Location: Hard Winter Wheat Genetics ResearchTitle: Sulfur and nitrogen effects on winter wheat quality
|WILSON, TARA - Kansas State University|
|NELSON, NATHAN - Kansas State University|
|FRITZ, ALLAN - Kansas State University|
|Tilley, Michael - Mike|
Submitted to: AACC International
Publication Type: Abstract Only
Publication Acceptance Date: 3/16/2020
Publication Date: 4/1/2020
Citation: Wilson, T., Nelson, N., Fritz, A., Guttieri, M.J., Tilley, M. 2020. Sulfur and nitrogen effects on winter wheat quality. AACC International. https://doi.org/10.1016/j.jcs.2020.102969.
Interpretive Summary: Amino acid concentration, Grain Protein concentration and Grain Protein composition are all key factors in winter wheat quality. Asparagine is an essential amino acid precursor of protein in wheat grain. Any interruption in grain protein assembly in the developing seed can potentially increase asparagine concentration in harvested grain. In the preparation of some foods, asparagine is converted to acrylamide, which is a health concern. The SDS-SRC is a very important test because it shows the absorption of solvent in easy and timely way. Solvent retention correlated to our farinograph stability numbers. This research examined the role of sulfur and nitrogen fertilization in regulating final asparagine concentration in harvested grain of five winter wheat varieties grown on sulfur-deficient soil. Sulfur treatment increased solvent retention, farinograph stability and total protein content and composition. Nitrogen treatment and genotype also affected SDS-SRC, farinograph stability, protein content and composition and asparagine concentration. These results indicate that adequate sulfur fertility is an important component of producing wheat with higher overall quality.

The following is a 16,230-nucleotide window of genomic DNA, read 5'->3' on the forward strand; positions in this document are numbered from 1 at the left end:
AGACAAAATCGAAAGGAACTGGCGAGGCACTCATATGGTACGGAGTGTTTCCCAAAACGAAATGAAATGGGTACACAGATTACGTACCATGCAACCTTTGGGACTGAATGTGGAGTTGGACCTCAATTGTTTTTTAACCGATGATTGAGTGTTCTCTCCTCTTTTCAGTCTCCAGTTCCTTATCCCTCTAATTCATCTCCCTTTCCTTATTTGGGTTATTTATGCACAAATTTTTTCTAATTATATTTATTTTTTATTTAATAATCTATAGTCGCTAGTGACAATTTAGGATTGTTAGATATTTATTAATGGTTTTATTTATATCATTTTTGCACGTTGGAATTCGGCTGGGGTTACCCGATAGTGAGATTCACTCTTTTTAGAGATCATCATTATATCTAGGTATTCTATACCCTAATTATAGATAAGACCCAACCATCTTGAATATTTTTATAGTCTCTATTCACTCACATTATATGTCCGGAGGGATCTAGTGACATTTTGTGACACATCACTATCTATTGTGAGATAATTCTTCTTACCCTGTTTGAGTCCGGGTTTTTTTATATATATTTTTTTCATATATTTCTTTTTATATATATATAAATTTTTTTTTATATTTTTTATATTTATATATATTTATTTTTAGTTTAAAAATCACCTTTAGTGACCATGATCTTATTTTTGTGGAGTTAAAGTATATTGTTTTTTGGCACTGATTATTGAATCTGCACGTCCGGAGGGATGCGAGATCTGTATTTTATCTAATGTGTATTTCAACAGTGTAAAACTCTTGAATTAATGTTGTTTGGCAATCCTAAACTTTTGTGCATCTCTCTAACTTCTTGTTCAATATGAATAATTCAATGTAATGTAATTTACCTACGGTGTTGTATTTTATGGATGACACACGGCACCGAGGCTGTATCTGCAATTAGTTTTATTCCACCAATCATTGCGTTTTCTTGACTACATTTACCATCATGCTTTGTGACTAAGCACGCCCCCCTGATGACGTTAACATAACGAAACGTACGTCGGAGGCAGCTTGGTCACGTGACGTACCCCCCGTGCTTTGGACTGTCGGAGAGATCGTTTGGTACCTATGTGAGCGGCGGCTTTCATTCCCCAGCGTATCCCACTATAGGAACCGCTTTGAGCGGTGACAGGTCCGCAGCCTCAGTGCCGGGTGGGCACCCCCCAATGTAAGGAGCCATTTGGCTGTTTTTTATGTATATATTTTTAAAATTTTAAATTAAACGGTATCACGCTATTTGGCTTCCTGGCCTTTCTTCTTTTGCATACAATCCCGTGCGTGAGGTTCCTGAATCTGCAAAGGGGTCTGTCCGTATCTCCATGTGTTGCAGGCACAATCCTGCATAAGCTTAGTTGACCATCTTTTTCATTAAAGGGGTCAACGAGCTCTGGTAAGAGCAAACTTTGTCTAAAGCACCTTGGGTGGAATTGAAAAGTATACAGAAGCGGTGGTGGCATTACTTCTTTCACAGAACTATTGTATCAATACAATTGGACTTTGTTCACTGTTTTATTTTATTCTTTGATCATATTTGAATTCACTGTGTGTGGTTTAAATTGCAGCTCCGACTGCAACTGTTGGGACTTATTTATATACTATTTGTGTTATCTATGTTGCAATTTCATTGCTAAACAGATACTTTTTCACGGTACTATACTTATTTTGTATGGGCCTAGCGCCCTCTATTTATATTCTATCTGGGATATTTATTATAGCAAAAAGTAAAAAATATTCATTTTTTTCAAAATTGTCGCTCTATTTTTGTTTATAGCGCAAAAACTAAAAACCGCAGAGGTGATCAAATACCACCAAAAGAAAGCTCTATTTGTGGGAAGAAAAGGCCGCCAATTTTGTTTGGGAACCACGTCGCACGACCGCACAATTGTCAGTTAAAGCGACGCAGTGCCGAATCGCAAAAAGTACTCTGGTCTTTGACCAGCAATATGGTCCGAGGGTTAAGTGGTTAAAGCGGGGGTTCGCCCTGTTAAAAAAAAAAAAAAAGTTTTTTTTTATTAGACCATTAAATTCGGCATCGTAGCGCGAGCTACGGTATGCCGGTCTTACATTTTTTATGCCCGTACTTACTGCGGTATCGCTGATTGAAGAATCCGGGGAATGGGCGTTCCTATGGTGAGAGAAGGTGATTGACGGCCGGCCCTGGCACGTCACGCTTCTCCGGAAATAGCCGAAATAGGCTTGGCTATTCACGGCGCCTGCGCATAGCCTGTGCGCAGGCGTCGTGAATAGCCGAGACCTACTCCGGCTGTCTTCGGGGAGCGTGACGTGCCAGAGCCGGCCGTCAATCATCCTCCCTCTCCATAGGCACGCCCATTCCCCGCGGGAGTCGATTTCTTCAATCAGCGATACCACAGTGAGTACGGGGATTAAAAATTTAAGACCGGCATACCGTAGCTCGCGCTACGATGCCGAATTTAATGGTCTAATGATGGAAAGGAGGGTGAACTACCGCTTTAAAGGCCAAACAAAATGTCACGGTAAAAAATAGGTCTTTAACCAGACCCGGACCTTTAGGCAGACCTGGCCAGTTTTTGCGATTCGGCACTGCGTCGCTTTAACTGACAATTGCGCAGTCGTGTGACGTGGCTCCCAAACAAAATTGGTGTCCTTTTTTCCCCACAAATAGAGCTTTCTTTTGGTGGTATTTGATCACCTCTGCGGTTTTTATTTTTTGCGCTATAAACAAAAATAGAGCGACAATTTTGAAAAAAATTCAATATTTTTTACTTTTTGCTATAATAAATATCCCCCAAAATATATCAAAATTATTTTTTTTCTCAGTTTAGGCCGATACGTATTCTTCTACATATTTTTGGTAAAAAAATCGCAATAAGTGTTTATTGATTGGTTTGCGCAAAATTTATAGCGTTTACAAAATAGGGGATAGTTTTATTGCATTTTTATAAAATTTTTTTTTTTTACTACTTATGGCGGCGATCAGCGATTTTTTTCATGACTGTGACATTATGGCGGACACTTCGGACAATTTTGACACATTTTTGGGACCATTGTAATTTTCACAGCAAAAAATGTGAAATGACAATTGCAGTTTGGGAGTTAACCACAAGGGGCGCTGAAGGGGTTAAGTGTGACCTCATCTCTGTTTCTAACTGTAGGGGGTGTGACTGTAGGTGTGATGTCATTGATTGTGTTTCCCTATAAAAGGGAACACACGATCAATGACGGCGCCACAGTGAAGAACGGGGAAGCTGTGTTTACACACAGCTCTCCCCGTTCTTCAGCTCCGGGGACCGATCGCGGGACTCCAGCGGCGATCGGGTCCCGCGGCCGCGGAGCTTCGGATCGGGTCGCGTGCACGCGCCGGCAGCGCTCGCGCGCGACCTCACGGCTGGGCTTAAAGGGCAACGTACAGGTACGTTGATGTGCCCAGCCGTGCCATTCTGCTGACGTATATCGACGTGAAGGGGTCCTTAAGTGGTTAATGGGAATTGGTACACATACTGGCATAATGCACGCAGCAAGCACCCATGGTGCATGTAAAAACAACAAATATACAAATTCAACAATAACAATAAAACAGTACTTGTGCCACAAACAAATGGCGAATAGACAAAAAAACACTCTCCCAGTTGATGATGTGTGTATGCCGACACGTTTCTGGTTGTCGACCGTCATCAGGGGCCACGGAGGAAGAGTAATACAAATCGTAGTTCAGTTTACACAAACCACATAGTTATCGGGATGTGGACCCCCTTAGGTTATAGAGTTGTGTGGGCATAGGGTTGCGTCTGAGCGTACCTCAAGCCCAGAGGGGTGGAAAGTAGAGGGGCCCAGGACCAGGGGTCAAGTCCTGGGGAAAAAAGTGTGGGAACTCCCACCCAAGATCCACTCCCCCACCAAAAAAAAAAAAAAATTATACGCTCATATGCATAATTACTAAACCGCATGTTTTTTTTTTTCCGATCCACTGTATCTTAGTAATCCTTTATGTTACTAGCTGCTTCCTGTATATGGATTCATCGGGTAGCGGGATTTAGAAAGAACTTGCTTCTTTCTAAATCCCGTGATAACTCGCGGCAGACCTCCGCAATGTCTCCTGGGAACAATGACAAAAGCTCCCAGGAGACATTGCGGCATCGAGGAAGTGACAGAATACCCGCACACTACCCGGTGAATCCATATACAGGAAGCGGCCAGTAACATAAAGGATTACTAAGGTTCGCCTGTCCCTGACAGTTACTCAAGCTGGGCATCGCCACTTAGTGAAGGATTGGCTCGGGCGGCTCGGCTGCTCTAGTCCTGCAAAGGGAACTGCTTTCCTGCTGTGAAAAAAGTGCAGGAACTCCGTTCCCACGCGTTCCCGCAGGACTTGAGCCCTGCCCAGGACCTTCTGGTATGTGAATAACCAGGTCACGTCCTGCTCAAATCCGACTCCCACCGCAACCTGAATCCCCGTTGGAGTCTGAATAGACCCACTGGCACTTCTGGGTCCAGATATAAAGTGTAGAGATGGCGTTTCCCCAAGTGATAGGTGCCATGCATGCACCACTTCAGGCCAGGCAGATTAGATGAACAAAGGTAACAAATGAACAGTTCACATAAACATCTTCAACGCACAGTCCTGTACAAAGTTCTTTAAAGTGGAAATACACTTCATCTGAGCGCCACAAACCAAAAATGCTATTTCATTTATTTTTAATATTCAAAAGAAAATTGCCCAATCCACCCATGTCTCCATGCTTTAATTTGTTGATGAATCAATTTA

Technical Abstract: Grain protein concentration and composition are key factors in winter wheat quality. Elevated asparagine concentration in wheat flour also can lead to acrylamide production in baked food products, which can be a health concern. Asparagine concentration represents the acrylamide-forming potential of flour. And, unlike acrylamide, asparagine can be measured cost-effectively. The objectives of this study were to determine the effect of genotype, nitrogen (N), and sulfur (S) fertility on protein concentration, protein quality, dough rheology, and asparagine concentration in winter wheat. The experiment was set up in a 3x2x4 factorial in 2017 and 3x2x5 factorial in 2018. There were 3 levels of N (56, 101 and 146 kg ha-1 as urea), 2 levels of S (0 and 22 kg ha-1 as ammonium sulfate), and 4 levels of genotype (cvs. Everest, Fuller, Jagger, and 2137) in 2017 with an additional genotype (cv. SY Monument) added in 2018. Treatments were arranged in a split-split plot design with four replications each year. Protein composition was evaluated as the percent polymeric protein using size exclusion high performance liquid chromatography. Solvent retention capacity was evaluated using the whole grain SDS-SRC hybrid method. In both years, the ratio of polymeric to monomeric protein was increased by sulfur fertilization, although in 2017 total protein decreased due to dilution. In 2017 asparagine concentration in grain was affected by N, S, genotype, and an N by genotype interaction. Without S, Fuller and Jagger had asparagine concentrations of 20.7 to 21.0 µmol/g and Everest and 2137 had lower asparagine concentrations of 12.8 to 13.8 µmol/g (p<0.05). When S was applied, asparagine concentrations declined to < 3 µmol/g, and genotypes were not different from each other. In 2018 treatment effects were not significant. In 2018, S application increased SDS-SRC from 217% to 308%. Treatment effects on dough rheology were evaluated in the 2018 trial using the farinograph. Sulfur application increased average farinograph stability from 9.2 min to 14.6 min. Farinograph stability was effectively predicted by the whole grain SDS-SRC test (R2=0.78). Sulfur deficiency is increasingly common in agricultural soils due to lack of S fertilization, increasing yields removing more S from the soil, and the Clean Air Act improving the removal of S emissions from industrial sites. Therefore, information from this study will help producers manage sulfur-deficient fields to improve grain quality and food safety while maximizing yield potential.